Loyalty, forgiveness, a team focus … these are all admirable traits of organizational culture …to a point. When loyalty morphs into blindness, forgiveness becomes rationalization, and the team focus becomes an insular culture, however, disaster is inevitable, and it happens when organizations are driven – and succeed – by a 'Management by Objectives' rather than a 'Management by Means' mentality. It doesn't take too deep a look into the colossal failures at Penn State and the Catholic Church to see this in action … or to see it in action in a much less spectacular fashion in organizations of lesser prominence.
Make no mistake that the 'Win' part of "win with honor' was the over-arching objective at Penn State, and the "with honor" part was more a wish than a principle. As Sports Illustrated's recent article on the Penn State debacle points out, PSU was tied for fourth place among top 25 teams for the number of players with arrest records going into last year. But it is also easy to see all of the good things Paterno did and believe that he really wanted to win with honor.
Likewise, the Catholic Church has long measured itself by its numbers – how many Catholics there were and how many attended mass routinely. Why they were Catholics and what they believed was secondary. The Church hoped they were good Catholics – really wanted them to be – but this was secondary to the bottom line. The 2,000 year history of the Church is littered with examples of compromising principles for the sake of size … and power. That Church leadership believed they were also 'winning with honor' is unquestionable – they were simply blind to the reality that the 'with honor' part was routinely rationalized away in pursuit of winning.
In such a culture leadership finds it easy to protect its own. 'We are Penn State' and we win with honor – and all of those examples where we have not been so honorable are anomalies that people just don't understand – and because we are inherently good and successful we have to protect our good and successful people from outsiders who simply don't understand how good and successful we are and will attempt to destroy us. The bad acts of one of our members should not be allowed to serve as ammunition for outsiders to undermine the greater good we serve. Likewise, the Catholic Church – the Church Jesus himself charged Peter to build – believed within its insular leadership that it served such a greater good that the horrible misdeeds by a few priests, although bad, cannot be allowed to derail their success.
Fortunately, in most organizations the bad acts of one of its leaders do not rise to the despicable level of Penn State and the Church, but the same dynamic is at play far too often. In one company (whose bottom line was very good) I advised it was plain to all – except the senior executives – that one of its executives was abusive and divisive, wreaking havoc on organization, demotivating and driving away some of their very best people. The CEO told me that (1) I was wrong and simply didn't understand the contribution the exec was making, (2) the sources of my information were lying to me, and (3) it was beyond my charter so I should keep my nose out of it. Within three months, two key operations mangers had quit and their biggest customer dropped them, directly attributing their decisions to the exec in question. Why the blind support of a destructive person whose mean nature was so easy for anyone outside the leadership team to see?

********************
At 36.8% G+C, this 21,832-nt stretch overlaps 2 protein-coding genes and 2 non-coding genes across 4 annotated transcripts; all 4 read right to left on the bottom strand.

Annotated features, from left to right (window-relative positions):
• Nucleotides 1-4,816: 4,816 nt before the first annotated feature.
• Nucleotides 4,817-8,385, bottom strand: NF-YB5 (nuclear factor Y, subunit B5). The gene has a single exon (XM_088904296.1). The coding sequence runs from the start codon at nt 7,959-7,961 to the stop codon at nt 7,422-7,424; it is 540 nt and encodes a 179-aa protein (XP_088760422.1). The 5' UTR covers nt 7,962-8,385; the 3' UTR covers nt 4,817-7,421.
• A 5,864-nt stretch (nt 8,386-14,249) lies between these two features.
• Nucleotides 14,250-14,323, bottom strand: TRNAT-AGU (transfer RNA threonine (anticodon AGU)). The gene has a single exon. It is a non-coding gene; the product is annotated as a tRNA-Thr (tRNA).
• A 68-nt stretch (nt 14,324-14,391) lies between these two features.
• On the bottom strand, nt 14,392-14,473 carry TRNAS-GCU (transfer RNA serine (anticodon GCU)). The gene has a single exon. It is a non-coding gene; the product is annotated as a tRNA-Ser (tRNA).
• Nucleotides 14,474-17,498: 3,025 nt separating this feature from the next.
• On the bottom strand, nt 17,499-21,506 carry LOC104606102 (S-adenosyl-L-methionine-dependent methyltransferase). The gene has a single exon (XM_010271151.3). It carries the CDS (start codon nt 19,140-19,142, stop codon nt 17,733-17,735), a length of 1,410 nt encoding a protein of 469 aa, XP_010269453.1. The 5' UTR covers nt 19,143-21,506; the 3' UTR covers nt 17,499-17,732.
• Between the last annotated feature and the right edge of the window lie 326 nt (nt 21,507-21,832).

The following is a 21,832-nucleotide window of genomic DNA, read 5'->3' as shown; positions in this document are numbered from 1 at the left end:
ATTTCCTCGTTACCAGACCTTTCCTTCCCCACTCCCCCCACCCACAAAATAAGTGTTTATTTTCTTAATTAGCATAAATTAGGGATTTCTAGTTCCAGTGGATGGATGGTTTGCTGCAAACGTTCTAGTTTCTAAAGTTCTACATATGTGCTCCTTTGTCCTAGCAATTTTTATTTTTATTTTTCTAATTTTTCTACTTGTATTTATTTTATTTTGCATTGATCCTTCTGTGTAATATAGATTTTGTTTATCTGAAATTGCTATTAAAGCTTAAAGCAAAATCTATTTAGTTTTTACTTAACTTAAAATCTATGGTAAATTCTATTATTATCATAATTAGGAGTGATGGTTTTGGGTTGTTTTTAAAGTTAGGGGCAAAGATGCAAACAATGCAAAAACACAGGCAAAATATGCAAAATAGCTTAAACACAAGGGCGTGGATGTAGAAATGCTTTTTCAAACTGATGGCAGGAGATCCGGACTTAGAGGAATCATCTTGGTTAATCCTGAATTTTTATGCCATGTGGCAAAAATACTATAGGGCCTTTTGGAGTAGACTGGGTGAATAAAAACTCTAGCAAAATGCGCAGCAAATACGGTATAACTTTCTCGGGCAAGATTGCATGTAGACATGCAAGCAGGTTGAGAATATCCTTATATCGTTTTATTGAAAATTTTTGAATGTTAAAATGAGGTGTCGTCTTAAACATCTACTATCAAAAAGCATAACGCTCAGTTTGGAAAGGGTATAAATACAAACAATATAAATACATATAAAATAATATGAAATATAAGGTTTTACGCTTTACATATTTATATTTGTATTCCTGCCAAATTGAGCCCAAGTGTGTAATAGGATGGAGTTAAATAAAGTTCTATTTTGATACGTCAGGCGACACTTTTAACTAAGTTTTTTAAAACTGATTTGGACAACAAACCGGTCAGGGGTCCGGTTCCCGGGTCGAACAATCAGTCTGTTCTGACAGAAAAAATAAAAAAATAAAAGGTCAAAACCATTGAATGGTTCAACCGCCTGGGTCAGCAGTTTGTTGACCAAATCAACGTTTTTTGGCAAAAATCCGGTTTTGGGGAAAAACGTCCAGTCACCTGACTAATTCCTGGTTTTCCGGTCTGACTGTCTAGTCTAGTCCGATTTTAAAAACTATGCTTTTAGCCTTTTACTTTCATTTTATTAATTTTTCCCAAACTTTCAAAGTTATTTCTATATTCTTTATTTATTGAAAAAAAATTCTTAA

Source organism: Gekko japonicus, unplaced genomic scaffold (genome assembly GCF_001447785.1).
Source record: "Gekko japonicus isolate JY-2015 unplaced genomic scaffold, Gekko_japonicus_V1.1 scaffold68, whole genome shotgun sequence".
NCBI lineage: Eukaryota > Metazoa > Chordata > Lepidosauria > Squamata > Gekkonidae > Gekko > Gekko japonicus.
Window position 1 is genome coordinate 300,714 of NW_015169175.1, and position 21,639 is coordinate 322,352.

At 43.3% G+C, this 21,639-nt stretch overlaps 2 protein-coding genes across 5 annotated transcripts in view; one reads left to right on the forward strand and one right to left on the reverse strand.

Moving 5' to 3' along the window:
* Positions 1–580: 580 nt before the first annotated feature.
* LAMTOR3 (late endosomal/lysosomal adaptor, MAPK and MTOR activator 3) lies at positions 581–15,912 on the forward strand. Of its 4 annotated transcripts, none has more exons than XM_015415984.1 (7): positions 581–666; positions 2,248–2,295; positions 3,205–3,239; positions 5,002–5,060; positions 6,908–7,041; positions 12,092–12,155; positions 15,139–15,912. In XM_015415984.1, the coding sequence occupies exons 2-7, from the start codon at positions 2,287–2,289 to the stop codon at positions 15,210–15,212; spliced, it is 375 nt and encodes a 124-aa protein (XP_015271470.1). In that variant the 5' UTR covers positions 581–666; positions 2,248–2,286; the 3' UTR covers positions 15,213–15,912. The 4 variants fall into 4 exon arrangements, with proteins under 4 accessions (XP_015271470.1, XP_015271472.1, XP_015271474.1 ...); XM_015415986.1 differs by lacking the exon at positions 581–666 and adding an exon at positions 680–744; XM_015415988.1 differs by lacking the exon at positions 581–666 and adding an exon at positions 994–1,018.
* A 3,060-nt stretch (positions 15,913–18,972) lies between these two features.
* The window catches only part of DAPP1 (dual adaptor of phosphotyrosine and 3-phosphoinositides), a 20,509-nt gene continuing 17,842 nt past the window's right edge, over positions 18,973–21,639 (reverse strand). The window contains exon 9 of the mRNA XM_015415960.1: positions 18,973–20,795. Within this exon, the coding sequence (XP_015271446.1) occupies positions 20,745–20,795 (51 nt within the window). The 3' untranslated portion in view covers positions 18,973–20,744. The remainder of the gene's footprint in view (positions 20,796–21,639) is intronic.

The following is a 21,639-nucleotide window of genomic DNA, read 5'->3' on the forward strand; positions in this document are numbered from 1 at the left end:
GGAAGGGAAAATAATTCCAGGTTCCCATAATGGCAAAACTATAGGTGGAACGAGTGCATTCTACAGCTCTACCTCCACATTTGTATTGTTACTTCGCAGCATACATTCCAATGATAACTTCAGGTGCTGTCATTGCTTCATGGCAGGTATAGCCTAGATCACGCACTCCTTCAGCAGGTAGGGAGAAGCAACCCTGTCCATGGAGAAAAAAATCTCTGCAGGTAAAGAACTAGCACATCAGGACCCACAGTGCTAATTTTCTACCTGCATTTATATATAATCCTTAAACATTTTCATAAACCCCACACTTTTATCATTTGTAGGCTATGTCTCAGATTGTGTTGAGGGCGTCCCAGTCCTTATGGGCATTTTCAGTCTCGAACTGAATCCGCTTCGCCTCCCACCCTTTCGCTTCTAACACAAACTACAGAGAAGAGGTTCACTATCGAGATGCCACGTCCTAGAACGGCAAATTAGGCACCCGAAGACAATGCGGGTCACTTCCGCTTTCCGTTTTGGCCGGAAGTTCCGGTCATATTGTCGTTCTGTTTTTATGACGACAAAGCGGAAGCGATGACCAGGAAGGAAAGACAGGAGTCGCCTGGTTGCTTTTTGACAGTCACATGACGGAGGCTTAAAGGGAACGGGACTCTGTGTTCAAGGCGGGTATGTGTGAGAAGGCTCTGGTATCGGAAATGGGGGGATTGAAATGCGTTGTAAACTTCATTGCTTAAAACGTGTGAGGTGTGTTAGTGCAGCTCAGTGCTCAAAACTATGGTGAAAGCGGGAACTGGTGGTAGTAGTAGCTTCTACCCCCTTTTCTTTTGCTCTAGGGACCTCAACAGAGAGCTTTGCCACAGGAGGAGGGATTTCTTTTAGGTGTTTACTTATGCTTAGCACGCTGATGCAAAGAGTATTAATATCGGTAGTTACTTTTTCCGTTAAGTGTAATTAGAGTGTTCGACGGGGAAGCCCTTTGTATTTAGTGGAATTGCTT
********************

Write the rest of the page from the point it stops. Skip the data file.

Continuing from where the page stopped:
While this is far from the norm, it is not that unusual either. I am intimately familiar with another company – a very profitable one – that protected, rationalized and ultimately paid a severe price for blind support of an exec who was stealing from the company – a fact patently obvious to virtually every employee outside of the senior leadership ranks.
The common thread is a rationalization of the end justifying the means – common enough among us individually but especially destructive when it creeps into the leadership culture and too common when the end results appear to be good. Management by Means – focusing on how things get done and how people lead – provides the right focus, assures that the 'with honor' goal supersedes the 'win' goal, and most often results in winning. At the very least, it assures that organizational problems are resolved by organizations instead of grand juries.
(By way of full disclosure, I am both a life-long practicing Catholic and a huge Big Ten football fan. The failings of both the Church and Penn State have not been easy to observe)